The United States Food And Drug Administration (FDA) has warned dieters and bodybuilders to “immediately” stop taking the weight loss diet pill Hydroxycut, citing 23 reports linking the supplement to liver damage and the death of a teenager…
Hydroxycut is a heavily advertised herbal weight loss diet pill with reported sales of 1 million bottles per year. Stories of the diet pill recall have begun hitting all the major newswires, including Reuters, CBS News, The New York Times, CNN and The Associated Press
Official FDA Press Release
The story is also one of the top trending topics on Twitter, the micro-blogging website where news often breaks and spreads quickly.
Generally, a single case study or adverse effect report is not a cause for alarm. Often case studies of adverse effects from use of herbs or supplements are merely rare anomolies in susceptible individuals where use of the ingredients were contraindicated, other products/ingredients/drugs were stacked, and or the products were taken at abuse dosages. When millions of people take a product, someone is bound to have a reaction of some kind.
In fact, you even occasionally see a negative adverse effect report for supplements such as creatine, which now has an experimental research-proven track record of safety.
Experimental research is needed to determine both efficacy and safety. However, “herbal” or “natural” does not necessarily mean safe and the supplement industry is highly unregulated. Adverse effects from the use of so-called “safe” and “natural” herbal supplements have appeared in the research data bases for years the recent Hydroxycut recall is only one example.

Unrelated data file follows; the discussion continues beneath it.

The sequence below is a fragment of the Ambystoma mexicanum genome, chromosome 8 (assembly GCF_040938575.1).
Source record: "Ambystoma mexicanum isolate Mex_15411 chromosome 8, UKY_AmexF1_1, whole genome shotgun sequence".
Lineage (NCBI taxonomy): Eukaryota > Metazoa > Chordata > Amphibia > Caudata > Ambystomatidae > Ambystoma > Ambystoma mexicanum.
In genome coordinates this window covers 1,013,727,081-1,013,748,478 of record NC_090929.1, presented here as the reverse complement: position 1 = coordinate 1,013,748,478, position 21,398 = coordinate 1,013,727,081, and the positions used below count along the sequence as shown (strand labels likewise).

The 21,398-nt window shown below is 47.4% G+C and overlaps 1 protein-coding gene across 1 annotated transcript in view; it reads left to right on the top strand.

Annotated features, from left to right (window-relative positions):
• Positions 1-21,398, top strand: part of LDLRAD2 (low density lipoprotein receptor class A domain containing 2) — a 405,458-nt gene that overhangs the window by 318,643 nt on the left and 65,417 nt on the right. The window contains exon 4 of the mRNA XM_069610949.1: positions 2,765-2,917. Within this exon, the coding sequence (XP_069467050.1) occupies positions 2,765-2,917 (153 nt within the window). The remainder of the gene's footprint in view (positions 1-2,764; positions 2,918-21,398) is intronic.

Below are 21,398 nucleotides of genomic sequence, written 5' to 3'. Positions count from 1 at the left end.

So far, health officials don’t know which ingredient in Hydroxycut was causing the problems because it contains numerous ingredients and the formula has changed more than once. Researcher Ano Lobb says the problem may be hydroxycitric acid.
Hepatoxicity associated with weight-loss supplements: a case for better post-marketing surveillance (April 2009)
Severe hepatoxicity due to Hydroxycut: a case report
http://www.ncbi.nlm.nih.gov/pubmed/18661239 (Feb 2009)
Hydroxycut hepatotoxicity: a case series and review of liver toxicity from herbal weight loss supplements (Dec 2008)
Acute liver injury associated with the herbal supplement hydroxycut in a soldier deployed to Iraq
Two patients with acute liver injury associated with the use of the herbal weight loss supplement Hydroxycut (2005)
Over the counter herbal supplements are not necessarily free of side effects or risks. Like drugs, supplements should be viewed in terms of their risks versus benefits. After weighing the evidence, even if the risk is low, are the benefits high enough to justify the use of these products? What I’m asking is, do they even work? And if so, do they work well enough to justify the expense or do the benefits amount to minutia?
When you look at how ineffective over the counter herbal fat burners really are (based on research data), I always ask myself, why bother? Why waste the money? And with the way most of the advertising overstates the claims or distorts the research, why give your money to those companies?
I am a lifetime natural bodybuilder. I have never use banned or illegal drugs to enhance my physique or performance. I did use ephedra/caffeine products in the mid to late 1990’s – which was legal and available over the counter. However, I found them only marginally helpful. They were highly overrated as fat burners and underrated as stimulants, in my opinion.
Since then I have been able to achieve low single digit body fat, and contest-ready condition without the use of any fat burners of any kind. They don’t make much difference.
Those great bodies you see in the advertisements don’t come from a fat burner supplement.
But don’t take my word for it. Hear it right from the horse’s mouth: